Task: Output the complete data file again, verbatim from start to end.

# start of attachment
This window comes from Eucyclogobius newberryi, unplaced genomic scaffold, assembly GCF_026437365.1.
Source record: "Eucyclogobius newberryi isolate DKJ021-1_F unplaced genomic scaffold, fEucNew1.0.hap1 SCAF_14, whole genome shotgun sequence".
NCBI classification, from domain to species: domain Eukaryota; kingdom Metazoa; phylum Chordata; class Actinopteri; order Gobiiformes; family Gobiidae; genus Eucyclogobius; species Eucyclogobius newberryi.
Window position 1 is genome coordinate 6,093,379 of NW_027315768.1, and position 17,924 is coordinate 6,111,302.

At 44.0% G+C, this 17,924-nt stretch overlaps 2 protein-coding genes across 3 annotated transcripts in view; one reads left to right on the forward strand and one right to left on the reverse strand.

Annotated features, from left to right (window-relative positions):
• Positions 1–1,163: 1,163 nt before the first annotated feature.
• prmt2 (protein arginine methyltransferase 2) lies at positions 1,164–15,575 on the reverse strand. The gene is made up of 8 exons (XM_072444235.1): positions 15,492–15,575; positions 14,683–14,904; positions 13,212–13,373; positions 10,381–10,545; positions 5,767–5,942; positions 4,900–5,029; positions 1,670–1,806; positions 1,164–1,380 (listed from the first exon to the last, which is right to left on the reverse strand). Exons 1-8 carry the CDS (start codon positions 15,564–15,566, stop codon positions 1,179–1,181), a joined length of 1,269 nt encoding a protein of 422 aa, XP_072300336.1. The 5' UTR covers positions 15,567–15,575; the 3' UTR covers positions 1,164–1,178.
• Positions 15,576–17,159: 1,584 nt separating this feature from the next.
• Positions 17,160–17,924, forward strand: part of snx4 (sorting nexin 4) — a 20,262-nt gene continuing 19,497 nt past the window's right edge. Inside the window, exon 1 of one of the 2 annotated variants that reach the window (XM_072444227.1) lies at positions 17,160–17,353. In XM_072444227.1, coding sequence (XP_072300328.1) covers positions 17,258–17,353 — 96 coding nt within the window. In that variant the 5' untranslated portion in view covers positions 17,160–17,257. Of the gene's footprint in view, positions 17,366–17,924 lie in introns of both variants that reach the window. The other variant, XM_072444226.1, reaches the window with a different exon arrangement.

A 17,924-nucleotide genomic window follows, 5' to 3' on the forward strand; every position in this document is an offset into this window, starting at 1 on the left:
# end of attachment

This window comes from Eucyclogobius newberryi, unplaced genomic scaffold, assembly GCF_026437365.1.
Source record: "Eucyclogobius newberryi isolate DKJ021-1_F unplaced genomic scaffold, fEucNew1.0.hap1 SCAF_14, whole genome shotgun sequence".
NCBI classification, from domain to species: domain Eukaryota; kingdom Metazoa; phylum Chordata; class Actinopteri; order Gobiiformes; family Gobiidae; genus Eucyclogobius; species Eucyclogobius newberryi.
Window position 1 is genome coordinate 6,093,379 of NW_027315768.1, and position 17,924 is coordinate 6,111,302.

At 44.0% G+C, this 17,924-nt stretch overlaps 2 protein-coding genes across 3 annotated transcripts in view; one reads left to right on the forward strand and one right to left on the reverse strand.

Annotated features, from left to right (window-relative positions):
• Positions 1–1,163: 1,163 nt before the first annotated feature.
• prmt2 (protein arginine methyltransferase 2) lies at positions 1,164–15,575 on the reverse strand. The gene is made up of 8 exons (XM_072444235.1): positions 15,492–15,575; positions 14,683–14,904; positions 13,212–13,373; positions 10,381–10,545; positions 5,767–5,942; positions 4,900–5,029; positions 1,670–1,806; positions 1,164–1,380 (listed from the first exon to the last, which is right to left on the reverse strand). Exons 1-8 carry the CDS (start codon positions 15,564–15,566, stop codon positions 1,179–1,181), a joined length of 1,269 nt encoding a protein of 422 aa, XP_072300336.1. The 5' UTR covers positions 15,567–15,575; the 3' UTR covers positions 1,164–1,178.
• Positions 15,576–17,159: 1,584 nt separating this feature from the next.
• Positions 17,160–17,924, forward strand: part of snx4 (sorting nexin 4) — a 20,262-nt gene continuing 19,497 nt past the window's right edge. Inside the window, exon 1 of one of the 2 annotated variants that reach the window (XM_072444227.1) lies at positions 17,160–17,353. In XM_072444227.1, coding sequence (XP_072300328.1) covers positions 17,258–17,353 — 96 coding nt within the window. In that variant the 5' untranslated portion in view covers positions 17,160–17,257. Of the gene's footprint in view, positions 17,366–17,924 lie in introns of both variants that reach the window. The other variant, XM_072444226.1, reaches the window with a different exon arrangement.

A 17,924-nucleotide genomic window follows, 5' to 3' on the forward strand; every position in this document is an offset into this window, starting at 1 on the left: